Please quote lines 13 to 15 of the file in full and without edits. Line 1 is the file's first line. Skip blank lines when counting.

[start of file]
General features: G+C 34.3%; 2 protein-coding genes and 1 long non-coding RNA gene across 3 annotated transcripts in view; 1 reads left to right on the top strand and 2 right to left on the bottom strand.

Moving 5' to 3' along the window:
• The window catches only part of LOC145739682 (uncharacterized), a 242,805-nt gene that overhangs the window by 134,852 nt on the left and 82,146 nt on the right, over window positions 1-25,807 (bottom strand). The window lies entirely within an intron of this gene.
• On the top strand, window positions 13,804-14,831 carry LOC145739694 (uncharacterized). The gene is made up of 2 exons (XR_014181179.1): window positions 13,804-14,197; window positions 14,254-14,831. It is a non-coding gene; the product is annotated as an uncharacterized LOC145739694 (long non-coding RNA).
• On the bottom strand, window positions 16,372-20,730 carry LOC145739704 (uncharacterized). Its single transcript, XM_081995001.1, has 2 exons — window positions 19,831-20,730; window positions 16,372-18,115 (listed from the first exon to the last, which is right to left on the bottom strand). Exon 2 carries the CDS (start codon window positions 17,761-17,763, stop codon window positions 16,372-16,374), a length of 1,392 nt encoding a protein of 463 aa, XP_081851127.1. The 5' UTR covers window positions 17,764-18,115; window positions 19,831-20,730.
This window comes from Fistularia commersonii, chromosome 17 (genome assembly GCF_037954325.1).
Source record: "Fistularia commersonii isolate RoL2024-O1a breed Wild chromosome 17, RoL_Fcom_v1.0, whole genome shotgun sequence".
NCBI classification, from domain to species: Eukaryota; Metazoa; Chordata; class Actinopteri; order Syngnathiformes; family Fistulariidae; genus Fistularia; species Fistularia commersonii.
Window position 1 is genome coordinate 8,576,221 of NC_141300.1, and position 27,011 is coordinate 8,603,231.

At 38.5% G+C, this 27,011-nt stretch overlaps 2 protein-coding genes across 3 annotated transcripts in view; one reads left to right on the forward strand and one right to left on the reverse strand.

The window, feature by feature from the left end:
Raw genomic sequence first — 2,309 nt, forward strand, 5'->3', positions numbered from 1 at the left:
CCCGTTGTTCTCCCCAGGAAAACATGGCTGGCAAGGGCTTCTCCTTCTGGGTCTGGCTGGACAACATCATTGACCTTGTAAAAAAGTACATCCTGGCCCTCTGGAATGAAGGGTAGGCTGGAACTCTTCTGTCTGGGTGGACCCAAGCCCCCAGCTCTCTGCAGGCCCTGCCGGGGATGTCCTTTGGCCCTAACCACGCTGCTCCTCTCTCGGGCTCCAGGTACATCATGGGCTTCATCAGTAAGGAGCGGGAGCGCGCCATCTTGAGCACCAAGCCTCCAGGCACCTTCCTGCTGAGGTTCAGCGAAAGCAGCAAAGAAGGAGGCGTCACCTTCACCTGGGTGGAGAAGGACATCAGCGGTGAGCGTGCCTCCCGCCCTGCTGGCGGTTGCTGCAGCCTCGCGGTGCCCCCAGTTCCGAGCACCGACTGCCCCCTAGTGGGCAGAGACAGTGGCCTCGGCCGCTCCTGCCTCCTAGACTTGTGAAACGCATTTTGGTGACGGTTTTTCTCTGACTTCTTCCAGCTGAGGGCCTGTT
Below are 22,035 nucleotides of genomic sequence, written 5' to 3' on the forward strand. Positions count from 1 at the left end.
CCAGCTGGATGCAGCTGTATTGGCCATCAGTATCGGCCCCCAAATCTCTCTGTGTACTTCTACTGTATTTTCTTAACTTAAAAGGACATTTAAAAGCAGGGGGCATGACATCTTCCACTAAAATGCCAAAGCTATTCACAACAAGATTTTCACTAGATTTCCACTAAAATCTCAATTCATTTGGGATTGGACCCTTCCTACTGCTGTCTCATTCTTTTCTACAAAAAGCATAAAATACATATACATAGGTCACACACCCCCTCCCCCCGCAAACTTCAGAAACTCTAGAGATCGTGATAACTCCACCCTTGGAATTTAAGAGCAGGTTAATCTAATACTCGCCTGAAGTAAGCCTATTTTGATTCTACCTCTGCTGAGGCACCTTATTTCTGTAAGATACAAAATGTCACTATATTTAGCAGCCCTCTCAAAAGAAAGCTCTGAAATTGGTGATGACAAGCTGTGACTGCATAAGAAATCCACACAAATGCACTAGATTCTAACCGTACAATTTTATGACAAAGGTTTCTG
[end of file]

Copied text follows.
CCCGTTGTTCTCCCCAGGAAAACATGGCTGGCAAGGGCTTCTCCTTCTGGGTCTGGCTGGACAACATCATTGACCTTGTAAAAAAGTACATCCTGGCCCTCTGGAATGAAGGGTAGGCTGGAACTCTTCTGTCTGGGTGGACCCAAGCCCCCAGCTCTCTGCAGGCCCTGCCGGGGATGTCCTTTGGCCCTAACCACGCTGCTCCTCTCTCGGGCTCCAGGTACATCATGGGCTTCATCAGTAAGGAGCGGGAGCGCGCCATCTTGAGCACCAAGCCTCCAGGCACCTTCCTGCTGAGGTTCAGCGAAAGCAGCAAAGAAGGAGGCGTCACCTTCACCTGGGTGGAGAAGGACATCAGCGGTGAGCGTGCCTCCCGCCCTGCTGGCGGTTGCTGCAGCCTCGCGGTGCCCCCAGTTCCGAGCACCGACTGCCCCCTAGTGGGCAGAGACAGTGGCCTCGGCCGCTCCTGCCTCCTAGACTTGTGAAACGCATTTTGGTGACGGTTTTTCTCTGACTTCTTCCAGCTGAGGGCCTGTT
Below are 22,035 nucleotides of genomic sequence, written 5' to 3' on the forward strand. Positions count from 1 at the left end.
CCAGCTGGATGCAGCTGTATTGGCCATCAGTATCGGCCCCCAAATCTCTCTGTGTACTTCTACTGTATTTTCTTAACTTAAAAGGACATTTAAAAGCAGGGGGCATGACATCTTCCACTAAAATGCCAAAGCTATTCACAACAAGATTTTCACTAGATTTCCACTAAAATCTCAATTCATTTGGGATTGGACCCTTCCTACTGCTGTCTCATTCTTTTCTACAAAAAGCATAAAATACATATACATAGGTCACACACCCCCTCCCCCCGCAAACTTCAGAAACTCTAGAGATCGTGATAACTCCACCCTTGGAATTTAAGAGCAGGTTAATCTAATACTCGCCTGAAGTAAGCCTATTTTGATTCTACCTCTGCTGAGGCACCTTATTTCTGTAAGATACAAAATGTCACTATATTTAGCAGCCCTCTCAAAAGAAAGCTCTGAAATTGGTGATGACAAGCTGTGACTGCATAAGAAATCCACACAAATGCACTAGATTCTAACCGTACAATTTTATGACAAAGGTTTCTG